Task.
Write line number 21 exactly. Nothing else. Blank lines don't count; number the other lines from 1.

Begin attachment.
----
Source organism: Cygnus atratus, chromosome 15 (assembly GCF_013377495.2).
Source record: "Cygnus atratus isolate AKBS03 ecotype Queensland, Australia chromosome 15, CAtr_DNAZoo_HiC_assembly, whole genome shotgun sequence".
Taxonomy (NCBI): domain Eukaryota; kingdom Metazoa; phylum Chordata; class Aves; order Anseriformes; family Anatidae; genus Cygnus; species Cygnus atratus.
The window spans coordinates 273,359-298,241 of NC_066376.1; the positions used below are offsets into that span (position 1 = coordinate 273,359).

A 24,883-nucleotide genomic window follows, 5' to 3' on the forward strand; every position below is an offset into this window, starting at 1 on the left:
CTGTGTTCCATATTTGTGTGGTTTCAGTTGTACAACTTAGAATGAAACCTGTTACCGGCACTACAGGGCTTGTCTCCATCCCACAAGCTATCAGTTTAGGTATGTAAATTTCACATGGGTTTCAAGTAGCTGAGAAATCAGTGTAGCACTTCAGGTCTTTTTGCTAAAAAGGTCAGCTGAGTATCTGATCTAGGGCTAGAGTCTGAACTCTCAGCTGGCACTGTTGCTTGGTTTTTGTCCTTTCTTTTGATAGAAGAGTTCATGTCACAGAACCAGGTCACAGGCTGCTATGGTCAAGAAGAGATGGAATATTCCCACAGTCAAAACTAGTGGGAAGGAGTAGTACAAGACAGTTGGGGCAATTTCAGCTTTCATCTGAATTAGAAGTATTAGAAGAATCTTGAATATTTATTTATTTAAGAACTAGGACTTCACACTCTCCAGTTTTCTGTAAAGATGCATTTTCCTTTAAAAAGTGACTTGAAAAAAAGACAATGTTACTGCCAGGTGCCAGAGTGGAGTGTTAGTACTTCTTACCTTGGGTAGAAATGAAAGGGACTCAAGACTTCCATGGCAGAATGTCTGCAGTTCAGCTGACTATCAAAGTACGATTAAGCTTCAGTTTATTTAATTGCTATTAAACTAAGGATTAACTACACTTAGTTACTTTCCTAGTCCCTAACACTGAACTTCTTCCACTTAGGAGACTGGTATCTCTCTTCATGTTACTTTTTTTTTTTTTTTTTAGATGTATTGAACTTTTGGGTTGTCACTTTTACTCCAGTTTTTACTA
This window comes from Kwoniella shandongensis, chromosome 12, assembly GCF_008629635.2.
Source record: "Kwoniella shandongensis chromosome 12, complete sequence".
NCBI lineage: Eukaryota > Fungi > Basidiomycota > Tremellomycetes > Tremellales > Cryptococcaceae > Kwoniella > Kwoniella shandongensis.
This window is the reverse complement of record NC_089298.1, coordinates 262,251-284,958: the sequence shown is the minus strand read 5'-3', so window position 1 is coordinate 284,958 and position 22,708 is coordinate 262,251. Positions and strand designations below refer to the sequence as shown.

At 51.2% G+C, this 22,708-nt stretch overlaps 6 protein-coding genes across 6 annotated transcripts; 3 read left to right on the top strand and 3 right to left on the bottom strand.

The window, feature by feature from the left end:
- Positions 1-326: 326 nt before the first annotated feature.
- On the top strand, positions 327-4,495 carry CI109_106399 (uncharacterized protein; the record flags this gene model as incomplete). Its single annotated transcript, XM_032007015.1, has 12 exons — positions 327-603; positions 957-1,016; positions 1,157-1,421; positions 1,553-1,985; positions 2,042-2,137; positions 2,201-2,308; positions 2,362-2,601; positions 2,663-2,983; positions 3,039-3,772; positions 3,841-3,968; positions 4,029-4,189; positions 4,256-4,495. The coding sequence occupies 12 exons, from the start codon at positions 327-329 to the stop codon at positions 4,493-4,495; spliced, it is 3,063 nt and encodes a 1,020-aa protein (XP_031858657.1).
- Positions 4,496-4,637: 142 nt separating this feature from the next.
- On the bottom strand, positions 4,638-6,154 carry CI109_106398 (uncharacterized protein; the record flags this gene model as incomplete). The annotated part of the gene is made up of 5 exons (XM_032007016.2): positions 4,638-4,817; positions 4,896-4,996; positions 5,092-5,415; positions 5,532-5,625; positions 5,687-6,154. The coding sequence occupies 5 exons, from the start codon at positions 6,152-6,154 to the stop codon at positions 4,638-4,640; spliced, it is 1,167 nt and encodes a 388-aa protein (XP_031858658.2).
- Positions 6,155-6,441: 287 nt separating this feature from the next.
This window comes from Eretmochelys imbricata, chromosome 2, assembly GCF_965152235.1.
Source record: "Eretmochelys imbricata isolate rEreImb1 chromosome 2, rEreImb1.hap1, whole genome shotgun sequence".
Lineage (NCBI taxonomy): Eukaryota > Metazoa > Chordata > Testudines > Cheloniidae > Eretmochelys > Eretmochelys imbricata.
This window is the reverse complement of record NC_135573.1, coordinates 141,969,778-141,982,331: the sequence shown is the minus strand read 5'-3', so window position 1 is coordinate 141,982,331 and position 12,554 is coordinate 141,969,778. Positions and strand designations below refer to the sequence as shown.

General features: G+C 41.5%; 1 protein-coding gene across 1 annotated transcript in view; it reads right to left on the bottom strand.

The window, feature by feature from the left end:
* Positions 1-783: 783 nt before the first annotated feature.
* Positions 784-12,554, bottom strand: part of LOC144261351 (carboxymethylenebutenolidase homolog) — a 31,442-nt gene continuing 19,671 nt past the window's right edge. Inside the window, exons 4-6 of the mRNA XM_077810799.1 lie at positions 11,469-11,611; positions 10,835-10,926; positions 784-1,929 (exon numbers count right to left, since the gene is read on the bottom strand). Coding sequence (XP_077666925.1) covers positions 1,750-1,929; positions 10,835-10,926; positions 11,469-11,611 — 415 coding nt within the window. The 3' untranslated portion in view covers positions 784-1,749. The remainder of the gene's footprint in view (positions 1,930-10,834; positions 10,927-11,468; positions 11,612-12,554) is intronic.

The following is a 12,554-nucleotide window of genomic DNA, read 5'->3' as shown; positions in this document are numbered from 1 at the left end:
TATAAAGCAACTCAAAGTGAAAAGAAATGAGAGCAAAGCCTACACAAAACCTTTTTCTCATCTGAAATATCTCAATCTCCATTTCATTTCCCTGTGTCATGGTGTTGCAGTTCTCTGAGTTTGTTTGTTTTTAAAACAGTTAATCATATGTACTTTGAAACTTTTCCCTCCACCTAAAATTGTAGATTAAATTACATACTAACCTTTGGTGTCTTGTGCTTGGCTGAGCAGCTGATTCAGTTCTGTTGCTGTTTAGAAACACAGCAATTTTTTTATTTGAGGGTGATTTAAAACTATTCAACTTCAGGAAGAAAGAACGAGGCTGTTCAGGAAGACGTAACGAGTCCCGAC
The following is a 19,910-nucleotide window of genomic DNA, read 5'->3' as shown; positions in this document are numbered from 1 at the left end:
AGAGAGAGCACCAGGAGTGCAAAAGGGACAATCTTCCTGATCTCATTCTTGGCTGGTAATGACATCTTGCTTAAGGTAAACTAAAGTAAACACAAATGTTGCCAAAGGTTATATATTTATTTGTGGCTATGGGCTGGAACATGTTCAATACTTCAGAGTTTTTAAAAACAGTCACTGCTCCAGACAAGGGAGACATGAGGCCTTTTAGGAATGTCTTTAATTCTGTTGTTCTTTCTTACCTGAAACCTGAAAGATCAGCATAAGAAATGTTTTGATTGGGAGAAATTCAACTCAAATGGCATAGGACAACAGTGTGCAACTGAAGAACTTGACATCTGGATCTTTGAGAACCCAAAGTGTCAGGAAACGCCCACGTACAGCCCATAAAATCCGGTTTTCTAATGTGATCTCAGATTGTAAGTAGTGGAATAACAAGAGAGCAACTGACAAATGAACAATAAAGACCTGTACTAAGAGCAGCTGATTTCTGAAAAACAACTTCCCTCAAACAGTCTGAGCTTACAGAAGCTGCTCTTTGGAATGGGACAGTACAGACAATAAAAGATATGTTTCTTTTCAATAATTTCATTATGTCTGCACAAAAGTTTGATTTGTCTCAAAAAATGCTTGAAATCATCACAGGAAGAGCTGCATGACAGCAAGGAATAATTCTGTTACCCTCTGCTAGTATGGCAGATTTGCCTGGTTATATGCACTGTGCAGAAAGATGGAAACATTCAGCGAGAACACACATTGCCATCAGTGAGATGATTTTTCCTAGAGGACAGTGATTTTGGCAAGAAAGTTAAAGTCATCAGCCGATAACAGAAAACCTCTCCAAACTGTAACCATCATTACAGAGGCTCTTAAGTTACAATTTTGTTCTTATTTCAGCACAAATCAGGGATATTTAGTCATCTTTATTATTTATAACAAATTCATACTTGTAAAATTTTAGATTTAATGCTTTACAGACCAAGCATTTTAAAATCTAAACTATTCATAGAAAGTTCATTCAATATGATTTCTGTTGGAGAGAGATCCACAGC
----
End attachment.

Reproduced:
This window is the reverse complement of record NC_135573.1, coordinates 141,969,778-141,982,331: the sequence shown is the minus strand read 5'-3', so window position 1 is coordinate 141,982,331 and position 12,554 is coordinate 141,969,778. Positions and strand designations below refer to the sequence as shown.